Maybe you think the U.S. air war on the Islamic State is a fine plan. Maybe you don’t. Either way, have you considered how little Washington’s latest military foray in the Middle East has to do with America’s welfare?
In case you haven’t heard, shock and awe are out in what’s increasingly being called either Iraq War 3.0 or — more ominously — Iraq War III. “Persistent and sustainable” are in, according to General Martin Dempsey, chairman of the U.S. military’s Joint Chiefs of Staff.
Why can’t our leaders leave bad enough alone and get out of there? One possible explanation is that this apparently eternal battle has more to do with profits than protection.
No matter how pointless these wars prove, America’s military-industrial complex makes a killing.
There’s always a profit to be skimmed by the makers of cruise missiles and builders of submarines. They stay in the black even when humanity suffers.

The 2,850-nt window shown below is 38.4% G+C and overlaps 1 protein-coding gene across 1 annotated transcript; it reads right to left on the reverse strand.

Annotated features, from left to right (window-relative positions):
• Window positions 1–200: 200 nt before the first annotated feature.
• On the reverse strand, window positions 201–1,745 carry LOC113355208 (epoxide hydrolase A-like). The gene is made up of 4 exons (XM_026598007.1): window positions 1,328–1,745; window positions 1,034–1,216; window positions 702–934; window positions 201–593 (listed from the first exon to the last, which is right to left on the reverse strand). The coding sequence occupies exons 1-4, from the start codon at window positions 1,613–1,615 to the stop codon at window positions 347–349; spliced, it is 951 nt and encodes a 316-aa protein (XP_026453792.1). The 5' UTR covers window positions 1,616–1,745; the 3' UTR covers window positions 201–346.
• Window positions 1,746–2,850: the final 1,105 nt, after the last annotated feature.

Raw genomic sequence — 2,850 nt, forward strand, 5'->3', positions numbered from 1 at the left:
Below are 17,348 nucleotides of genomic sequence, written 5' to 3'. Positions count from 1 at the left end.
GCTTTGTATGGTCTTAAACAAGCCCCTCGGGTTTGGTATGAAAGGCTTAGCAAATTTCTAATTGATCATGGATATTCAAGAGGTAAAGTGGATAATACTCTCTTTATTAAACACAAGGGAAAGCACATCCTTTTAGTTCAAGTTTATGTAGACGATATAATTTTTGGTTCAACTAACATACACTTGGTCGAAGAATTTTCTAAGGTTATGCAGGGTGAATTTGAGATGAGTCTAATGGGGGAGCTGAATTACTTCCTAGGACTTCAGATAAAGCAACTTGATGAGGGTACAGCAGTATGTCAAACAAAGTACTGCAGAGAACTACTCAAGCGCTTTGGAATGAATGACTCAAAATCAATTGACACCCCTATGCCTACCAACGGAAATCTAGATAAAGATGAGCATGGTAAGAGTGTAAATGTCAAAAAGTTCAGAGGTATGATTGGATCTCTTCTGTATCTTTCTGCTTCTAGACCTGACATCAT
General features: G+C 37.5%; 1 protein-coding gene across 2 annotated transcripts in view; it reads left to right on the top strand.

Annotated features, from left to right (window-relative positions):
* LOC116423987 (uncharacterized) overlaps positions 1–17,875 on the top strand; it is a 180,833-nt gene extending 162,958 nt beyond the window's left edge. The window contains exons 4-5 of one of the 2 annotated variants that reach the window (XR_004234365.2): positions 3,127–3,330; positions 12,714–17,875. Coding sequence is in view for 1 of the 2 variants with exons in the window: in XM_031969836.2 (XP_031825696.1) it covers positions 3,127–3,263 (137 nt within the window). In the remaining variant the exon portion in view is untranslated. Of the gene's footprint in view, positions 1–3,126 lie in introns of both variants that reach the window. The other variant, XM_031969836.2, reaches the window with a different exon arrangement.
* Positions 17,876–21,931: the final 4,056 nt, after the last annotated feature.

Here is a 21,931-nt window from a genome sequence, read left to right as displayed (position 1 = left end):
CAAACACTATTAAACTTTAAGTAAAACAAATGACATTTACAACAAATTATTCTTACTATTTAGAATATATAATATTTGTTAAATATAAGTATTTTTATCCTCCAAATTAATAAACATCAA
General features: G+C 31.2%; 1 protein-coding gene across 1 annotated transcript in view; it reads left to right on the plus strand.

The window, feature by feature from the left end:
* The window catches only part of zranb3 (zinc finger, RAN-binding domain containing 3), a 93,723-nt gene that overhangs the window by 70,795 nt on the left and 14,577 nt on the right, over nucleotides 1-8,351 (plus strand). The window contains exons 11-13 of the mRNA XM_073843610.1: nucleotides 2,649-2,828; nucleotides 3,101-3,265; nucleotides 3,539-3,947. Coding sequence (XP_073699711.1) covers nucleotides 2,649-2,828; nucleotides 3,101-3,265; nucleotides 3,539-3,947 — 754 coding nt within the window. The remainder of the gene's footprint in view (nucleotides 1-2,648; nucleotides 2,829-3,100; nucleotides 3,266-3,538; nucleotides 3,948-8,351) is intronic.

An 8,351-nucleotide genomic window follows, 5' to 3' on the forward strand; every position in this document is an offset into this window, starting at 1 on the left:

But wait. Doesn’t the United States lose when these wars inevitably shore up anti-American hatred?
Worrying about that kind of thing isn’t really a job for military contractors. Just like the oil, gas, and coal industries, their goal is to grab what they can while the grabbing is good.
America’s hired guns and military contractors took a big hit after the last Iraq War wound down. But thanks to the eruption of “the ISIS crisis,” the dogs of war in Congress are howling again.
At the moment, they’re yelping at President Barack Obama and telling him to stop ruling out more “boots on the ground.” Obama has already called for doubling current troop levels in Iraq and asked Congress for permission to spend $5.6 billion more than anticipated on the conflict.
Perhaps the most galling military development so far is the Pentagon’s mobilization of depleted uranium weapons. These weapons are already suspected of causing widespread birth defects in Iraq from prior military campaigns, and there is a debate underway right now in the United Nations to ban them.
Whistleblower Peter Van Buren recently asked a good question about all of this: “What could go possibly go right?”